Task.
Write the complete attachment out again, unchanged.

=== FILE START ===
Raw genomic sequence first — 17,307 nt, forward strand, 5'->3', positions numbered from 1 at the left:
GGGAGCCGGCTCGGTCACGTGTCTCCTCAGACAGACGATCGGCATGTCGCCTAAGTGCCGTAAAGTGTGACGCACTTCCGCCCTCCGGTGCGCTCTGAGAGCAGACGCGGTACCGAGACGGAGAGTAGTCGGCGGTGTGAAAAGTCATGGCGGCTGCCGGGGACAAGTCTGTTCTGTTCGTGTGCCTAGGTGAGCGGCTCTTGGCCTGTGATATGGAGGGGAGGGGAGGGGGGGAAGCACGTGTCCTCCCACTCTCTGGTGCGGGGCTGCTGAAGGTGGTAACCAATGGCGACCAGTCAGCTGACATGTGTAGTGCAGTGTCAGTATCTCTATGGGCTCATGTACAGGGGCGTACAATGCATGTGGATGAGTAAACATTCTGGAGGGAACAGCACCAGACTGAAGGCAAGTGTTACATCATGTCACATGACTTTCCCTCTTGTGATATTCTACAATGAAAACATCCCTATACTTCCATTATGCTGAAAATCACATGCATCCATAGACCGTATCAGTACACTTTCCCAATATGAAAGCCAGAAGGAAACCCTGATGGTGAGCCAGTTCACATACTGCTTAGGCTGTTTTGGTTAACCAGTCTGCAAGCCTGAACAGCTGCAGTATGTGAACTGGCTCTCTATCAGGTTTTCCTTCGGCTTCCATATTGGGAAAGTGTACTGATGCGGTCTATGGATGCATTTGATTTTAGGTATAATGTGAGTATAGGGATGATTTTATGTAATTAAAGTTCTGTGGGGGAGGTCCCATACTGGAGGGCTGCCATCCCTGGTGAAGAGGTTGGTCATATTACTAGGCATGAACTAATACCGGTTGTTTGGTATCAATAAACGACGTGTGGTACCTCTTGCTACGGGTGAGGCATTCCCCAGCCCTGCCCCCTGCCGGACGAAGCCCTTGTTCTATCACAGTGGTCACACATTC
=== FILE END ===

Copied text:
Raw genomic sequence first — 17,307 nt, forward strand, 5'->3', positions numbered from 1 at the left:
GGGAGCCGGCTCGGTCACGTGTCTCCTCAGACAGACGATCGGCATGTCGCCTAAGTGCCGTAAAGTGTGACGCACTTCCGCCCTCCGGTGCGCTCTGAGAGCAGACGCGGTACCGAGACGGAGAGTAGTCGGCGGTGTGAAAAGTCATGGCGGCTGCCGGGGACAAGTCTGTTCTGTTCGTGTGCCTAGGTGAGCGGCTCTTGGCCTGTGATATGGAGGGGAGGGGAGGGGGGGAAGCACGTGTCCTCCCACTCTCTGGTGCGGGGCTGCTGAAGGTGGTAACCAATGGCGACCAGTCAGCTGACATGTGTAGTGCAGTGTCAGTATCTCTATGGGCTCATGTACAGGGGCGTACAATGCATGTGGATGAGTAAACATTCTGGAGGGAACAGCACCAGACTGAAGGCAAGTGTTACATCATGTCACATGACTTTCCCTCTTGTGATATTCTACAATGAAAACATCCCTATACTTCCATTATGCTGAAAATCACATGCATCCATAGACCGTATCAGTACACTTTCCCAATATGAAAGCCAGAAGGAAACCCTGATGGTGAGCCAGTTCACATACTGCTTAGGCTGTTTTGGTTAACCAGTCTGCAAGCCTGAACAGCTGCAGTATGTGAACTGGCTCTCTATCAGGTTTTCCTTCGGCTTCCATATTGGGAAAGTGTACTGATGCGGTCTATGGATGCATTTGATTTTAGGTATAATGTGAGTATAGGGATGATTTTATGTAATTAAAGTTCTGTGGGGGAGGTCCCATACTGGAGGGCTGCCATCCCTGGTGAAGAGGTTGGTCATATTACTAGGCATGAACTAATACCGGTTGTTTGGTATCAATAAACGACGTGTGGTACCTCTTGCTACGGGTGAGGCATTCCCCAGCCCTGCCCCCTGCCGGACGAAGCCCTTGTTCTATCACAGTGGTCACACATTC